The most bitter message which was conveyed through the Questionnaires was: "I want a car, but I do not wish to work in the automobile industry". This is the really unexpectedly harsh response from the market.
 
 

3. DIRECTIONS FOR CHANGE

When we look for the distinctive feature of Japan's automobile industry in terms of its labour force, we can point to its high degree of dependence on young male workers. Specifically, as the full automation of assembly lines has been difficult to effect, the strength and agility of young workers has formed the basis for facility layouts and process design. But the supply of these young workers in the labour market is going to start to decline after 1995. When the absolute number of workers begins to fall, we can predict that workers will become more demanding in their selection of the industry and company they wish to work for.

Despite these changes in the operating environment, and concern over a number of areas in the automobile industry, such as profitability and production, there has been relatively little progress in the industry in terms of a common awareness of what needs to be done. Rather, the industry's current moves may amount to nothing more than an attempt to weather the storm through cost cutting and expanded production. The possibility even exists that the industry's awareness of its future direction may be just the reverse of what is needed.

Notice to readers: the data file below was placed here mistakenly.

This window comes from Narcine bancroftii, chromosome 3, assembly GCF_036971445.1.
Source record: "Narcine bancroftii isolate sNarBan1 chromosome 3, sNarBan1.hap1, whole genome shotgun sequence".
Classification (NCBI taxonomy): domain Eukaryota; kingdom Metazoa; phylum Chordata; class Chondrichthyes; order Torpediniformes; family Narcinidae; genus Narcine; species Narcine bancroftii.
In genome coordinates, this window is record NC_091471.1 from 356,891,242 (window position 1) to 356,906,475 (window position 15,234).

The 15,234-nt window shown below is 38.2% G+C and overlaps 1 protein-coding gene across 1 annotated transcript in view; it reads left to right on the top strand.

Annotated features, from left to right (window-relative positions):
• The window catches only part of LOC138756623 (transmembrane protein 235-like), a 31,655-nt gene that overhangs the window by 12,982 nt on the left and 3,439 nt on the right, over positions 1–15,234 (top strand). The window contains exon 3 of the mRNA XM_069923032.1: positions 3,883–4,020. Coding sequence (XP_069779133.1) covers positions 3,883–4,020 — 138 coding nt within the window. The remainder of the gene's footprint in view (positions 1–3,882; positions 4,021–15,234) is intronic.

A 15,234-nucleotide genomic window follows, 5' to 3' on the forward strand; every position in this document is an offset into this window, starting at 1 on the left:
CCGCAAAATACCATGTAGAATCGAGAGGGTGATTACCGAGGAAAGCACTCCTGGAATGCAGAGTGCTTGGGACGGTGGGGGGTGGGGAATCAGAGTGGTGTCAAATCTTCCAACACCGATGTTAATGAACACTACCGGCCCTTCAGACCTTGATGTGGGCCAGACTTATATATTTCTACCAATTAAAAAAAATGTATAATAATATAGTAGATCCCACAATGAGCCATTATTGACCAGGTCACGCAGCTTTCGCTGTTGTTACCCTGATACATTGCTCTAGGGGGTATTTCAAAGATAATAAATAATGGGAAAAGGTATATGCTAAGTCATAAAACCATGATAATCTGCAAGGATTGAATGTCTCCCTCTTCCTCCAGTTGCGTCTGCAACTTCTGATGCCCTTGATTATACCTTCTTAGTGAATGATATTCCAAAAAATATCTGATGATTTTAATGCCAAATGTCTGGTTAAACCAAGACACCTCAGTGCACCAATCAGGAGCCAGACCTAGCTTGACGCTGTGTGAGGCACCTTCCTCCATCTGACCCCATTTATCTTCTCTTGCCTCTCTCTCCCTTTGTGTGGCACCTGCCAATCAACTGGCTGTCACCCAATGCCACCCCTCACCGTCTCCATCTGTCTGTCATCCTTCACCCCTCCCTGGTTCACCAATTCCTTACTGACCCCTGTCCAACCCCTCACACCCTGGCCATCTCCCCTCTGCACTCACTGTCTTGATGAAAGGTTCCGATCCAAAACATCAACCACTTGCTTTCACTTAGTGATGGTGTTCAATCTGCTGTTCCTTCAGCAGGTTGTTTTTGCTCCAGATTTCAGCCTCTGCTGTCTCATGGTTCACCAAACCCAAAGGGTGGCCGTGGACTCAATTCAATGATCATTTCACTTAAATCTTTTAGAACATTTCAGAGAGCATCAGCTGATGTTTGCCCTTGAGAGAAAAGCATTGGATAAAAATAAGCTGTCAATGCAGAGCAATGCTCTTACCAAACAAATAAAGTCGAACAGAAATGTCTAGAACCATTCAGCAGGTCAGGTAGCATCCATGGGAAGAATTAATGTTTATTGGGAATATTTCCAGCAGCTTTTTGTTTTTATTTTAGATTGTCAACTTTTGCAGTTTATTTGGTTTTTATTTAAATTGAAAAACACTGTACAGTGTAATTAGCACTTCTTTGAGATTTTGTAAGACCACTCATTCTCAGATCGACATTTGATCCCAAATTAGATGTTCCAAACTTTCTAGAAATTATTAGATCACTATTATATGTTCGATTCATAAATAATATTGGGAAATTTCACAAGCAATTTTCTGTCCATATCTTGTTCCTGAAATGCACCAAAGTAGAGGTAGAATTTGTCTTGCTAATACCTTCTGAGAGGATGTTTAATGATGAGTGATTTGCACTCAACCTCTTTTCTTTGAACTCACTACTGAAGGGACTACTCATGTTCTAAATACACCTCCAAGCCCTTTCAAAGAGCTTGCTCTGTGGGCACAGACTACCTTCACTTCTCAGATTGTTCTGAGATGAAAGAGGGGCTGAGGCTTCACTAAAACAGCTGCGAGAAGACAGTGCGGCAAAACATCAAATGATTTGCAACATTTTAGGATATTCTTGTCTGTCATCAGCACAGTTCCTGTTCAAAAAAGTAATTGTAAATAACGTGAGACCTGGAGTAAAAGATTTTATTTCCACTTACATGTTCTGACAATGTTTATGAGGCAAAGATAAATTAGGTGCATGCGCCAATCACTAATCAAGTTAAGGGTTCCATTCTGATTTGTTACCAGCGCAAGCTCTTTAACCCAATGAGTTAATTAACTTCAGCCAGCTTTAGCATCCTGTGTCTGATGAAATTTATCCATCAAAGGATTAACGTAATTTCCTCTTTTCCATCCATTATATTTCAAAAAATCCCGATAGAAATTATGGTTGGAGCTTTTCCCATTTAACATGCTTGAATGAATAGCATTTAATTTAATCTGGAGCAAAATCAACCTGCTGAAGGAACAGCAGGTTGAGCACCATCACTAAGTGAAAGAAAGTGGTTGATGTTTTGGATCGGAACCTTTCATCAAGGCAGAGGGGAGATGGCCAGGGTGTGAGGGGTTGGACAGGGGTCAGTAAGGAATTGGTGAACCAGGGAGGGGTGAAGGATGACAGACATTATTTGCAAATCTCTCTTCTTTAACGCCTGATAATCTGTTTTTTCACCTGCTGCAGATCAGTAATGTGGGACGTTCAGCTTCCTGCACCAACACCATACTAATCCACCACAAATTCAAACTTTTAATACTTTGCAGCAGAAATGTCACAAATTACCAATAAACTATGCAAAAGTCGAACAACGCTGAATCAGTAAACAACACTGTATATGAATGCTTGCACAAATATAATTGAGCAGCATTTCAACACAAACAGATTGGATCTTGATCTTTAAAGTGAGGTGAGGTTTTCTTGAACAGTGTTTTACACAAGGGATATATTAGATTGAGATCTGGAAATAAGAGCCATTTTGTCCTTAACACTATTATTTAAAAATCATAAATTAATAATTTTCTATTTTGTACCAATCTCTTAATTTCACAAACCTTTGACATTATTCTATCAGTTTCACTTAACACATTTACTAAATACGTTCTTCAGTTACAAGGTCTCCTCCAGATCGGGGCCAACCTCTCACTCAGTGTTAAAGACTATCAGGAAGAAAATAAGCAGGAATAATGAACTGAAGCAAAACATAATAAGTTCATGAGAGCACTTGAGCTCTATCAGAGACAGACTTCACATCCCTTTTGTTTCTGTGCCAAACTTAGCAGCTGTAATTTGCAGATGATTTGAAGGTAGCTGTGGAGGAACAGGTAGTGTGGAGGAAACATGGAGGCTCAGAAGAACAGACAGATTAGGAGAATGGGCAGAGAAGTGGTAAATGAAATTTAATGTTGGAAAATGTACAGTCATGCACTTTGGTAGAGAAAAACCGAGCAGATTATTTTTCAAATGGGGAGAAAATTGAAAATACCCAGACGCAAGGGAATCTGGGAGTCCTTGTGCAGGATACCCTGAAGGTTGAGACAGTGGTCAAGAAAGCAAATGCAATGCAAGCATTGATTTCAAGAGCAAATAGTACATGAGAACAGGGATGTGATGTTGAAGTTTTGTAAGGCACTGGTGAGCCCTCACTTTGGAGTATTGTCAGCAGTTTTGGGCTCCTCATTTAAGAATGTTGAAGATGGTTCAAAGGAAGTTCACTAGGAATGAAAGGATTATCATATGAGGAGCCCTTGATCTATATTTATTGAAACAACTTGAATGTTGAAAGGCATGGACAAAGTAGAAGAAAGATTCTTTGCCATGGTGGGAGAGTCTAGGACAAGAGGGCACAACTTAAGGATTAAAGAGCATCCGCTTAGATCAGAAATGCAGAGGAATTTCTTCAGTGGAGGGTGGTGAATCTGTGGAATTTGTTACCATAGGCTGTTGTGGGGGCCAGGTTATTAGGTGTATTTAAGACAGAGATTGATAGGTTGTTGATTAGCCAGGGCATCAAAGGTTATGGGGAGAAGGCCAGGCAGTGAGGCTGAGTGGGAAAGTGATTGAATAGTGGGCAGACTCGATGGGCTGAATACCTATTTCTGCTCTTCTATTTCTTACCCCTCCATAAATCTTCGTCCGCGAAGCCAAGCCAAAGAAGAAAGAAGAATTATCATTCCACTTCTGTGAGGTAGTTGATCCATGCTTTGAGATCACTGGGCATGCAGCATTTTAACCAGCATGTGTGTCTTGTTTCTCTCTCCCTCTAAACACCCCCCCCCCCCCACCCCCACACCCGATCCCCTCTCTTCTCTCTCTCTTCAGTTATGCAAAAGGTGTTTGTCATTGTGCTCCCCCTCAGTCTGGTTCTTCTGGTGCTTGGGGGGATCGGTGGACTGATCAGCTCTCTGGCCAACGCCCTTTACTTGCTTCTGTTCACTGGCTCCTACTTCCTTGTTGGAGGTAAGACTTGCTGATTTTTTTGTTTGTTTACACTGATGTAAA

Each of us, every day, in our factory and at our work place, strives to produce "better products", "faster" and "cheaper", which should be positively evaluated. But under the current situation of excessive competition, what effect will the carrying out of this policy by individual companies have on the industry as a whole? This may cause an unpleasant and serious conflict in the world and in Japan. In economic terms, this is called a fallacy of composition.

Furthermore, the unconditional beliefs that have existed to date concerning the norms of cheap mass-production of a good product will become increasingly impermissible because of the need to preserve the global environment.

Accordingly, to respond to this phenomenon, we can no longer rely on the conventional treatment of symptoms, but we must rather replace basic principles. In other words, we must replace the most fundamental concepts - such as the principles of corporate behaviour and the relationship between companies and individuals - which have caused the current concern.